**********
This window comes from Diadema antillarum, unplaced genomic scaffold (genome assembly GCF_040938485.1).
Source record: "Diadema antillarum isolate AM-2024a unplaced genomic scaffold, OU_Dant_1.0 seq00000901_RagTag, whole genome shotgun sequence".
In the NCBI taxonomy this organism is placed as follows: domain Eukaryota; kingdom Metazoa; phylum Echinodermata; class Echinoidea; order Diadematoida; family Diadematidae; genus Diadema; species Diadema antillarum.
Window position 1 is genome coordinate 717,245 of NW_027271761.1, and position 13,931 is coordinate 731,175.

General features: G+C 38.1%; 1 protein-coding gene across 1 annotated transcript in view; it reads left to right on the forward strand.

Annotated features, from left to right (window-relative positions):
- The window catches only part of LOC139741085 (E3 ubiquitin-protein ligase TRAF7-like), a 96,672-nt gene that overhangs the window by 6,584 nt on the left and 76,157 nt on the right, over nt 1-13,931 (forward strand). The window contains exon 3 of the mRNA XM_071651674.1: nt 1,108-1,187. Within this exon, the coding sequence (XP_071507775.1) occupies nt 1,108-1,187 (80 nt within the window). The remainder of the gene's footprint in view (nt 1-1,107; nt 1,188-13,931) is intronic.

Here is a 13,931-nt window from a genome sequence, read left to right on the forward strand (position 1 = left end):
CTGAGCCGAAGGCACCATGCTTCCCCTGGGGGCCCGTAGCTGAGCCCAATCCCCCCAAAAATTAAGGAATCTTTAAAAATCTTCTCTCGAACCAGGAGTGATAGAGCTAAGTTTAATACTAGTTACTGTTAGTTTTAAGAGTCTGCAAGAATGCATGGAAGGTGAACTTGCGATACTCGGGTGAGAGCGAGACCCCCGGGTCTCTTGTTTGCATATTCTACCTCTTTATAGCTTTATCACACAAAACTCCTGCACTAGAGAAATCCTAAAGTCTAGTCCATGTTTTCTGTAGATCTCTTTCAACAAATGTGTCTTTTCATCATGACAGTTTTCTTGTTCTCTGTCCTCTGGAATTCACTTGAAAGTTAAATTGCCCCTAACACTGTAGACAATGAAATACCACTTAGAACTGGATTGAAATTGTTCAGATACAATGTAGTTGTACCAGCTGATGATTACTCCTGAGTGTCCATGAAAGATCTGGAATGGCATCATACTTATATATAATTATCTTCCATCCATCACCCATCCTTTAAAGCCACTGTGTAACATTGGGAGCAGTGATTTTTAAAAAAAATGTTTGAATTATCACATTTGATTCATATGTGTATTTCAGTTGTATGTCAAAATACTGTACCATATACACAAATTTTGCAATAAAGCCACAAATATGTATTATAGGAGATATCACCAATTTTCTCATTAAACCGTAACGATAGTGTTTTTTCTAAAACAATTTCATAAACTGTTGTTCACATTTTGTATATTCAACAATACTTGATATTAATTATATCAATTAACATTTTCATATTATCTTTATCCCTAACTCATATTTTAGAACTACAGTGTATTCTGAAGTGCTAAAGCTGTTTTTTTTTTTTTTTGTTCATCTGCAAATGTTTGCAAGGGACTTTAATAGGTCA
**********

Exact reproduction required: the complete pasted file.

This window comes from Diadema antillarum, unplaced genomic scaffold (genome assembly GCF_040938485.1).
Source record: "Diadema antillarum isolate AM-2024a unplaced genomic scaffold, OU_Dant_1.0 seq00000901_RagTag, whole genome shotgun sequence".
In the NCBI taxonomy this organism is placed as follows: domain Eukaryota; kingdom Metazoa; phylum Echinodermata; class Echinoidea; order Diadematoida; family Diadematidae; genus Diadema; species Diadema antillarum.
Window position 1 is genome coordinate 717,245 of NW_027271761.1, and position 13,931 is coordinate 731,175.

General features: G+C 38.1%; 1 protein-coding gene across 1 annotated transcript in view; it reads left to right on the forward strand.

Annotated features, from left to right (window-relative positions):
- The window catches only part of LOC139741085 (E3 ubiquitin-protein ligase TRAF7-like), a 96,672-nt gene that overhangs the window by 6,584 nt on the left and 76,157 nt on the right, over nt 1-13,931 (forward strand). The window contains exon 3 of the mRNA XM_071651674.1: nt 1,108-1,187. Within this exon, the coding sequence (XP_071507775.1) occupies nt 1,108-1,187 (80 nt within the window). The remainder of the gene's footprint in view (nt 1-1,107; nt 1,188-13,931) is intronic.

Here is a 13,931-nt window from a genome sequence, read left to right on the forward strand (position 1 = left end):
CTGAGCCGAAGGCACCATGCTTCCCCTGGGGGCCCGTAGCTGAGCCCAATCCCCCCAAAAATTAAGGAATCTTTAAAAATCTTCTCTCGAACCAGGAGTGATAGAGCTAAGTTTAATACTAGTTACTGTTAGTTTTAAGAGTCTGCAAGAATGCATGGAAGGTGAACTTGCGATACTCGGGTGAGAGCGAGACCCCCGGGTCTCTTGTTTGCATATTCTACCTCTTTATAGCTTTATCACACAAAACTCCTGCACTAGAGAAATCCTAAAGTCTAGTCCATGTTTTCTGTAGATCTCTTTCAACAAATGTGTCTTTTCATCATGACAGTTTTCTTGTTCTCTGTCCTCTGGAATTCACTTGAAAGTTAAATTGCCCCTAACACTGTAGACAATGAAATACCACTTAGAACTGGATTGAAATTGTTCAGATACAATGTAGTTGTACCAGCTGATGATTACTCCTGAGTGTCCATGAAAGATCTGGAATGGCATCATACTTATATATAATTATCTTCCATCCATCACCCATCCTTTAAAGCCACTGTGTAACATTGGGAGCAGTGATTTTTAAAAAAAATGTTTGAATTATCACATTTGATTCATATGTGTATTTCAGTTGTATGTCAAAATACTGTACCATATACACAAATTTTGCAATAAAGCCACAAATATGTATTATAGGAGATATCACCAATTTTCTCATTAAACCGTAACGATAGTGTTTTTTCTAAAACAATTTCATAAACTGTTGTTCACATTTTGTATATTCAACAATACTTGATATTAATTATATCAATTAACATTTTCATATTATCTTTATCCCTAACTCATATTTTAGAACTACAGTGTATTCTGAAGTGCTAAAGCTGTTTTTTTTTTTTTTTGTTCATCTGCAAATGTTTGCAAGGGACTTTAATAGGTCA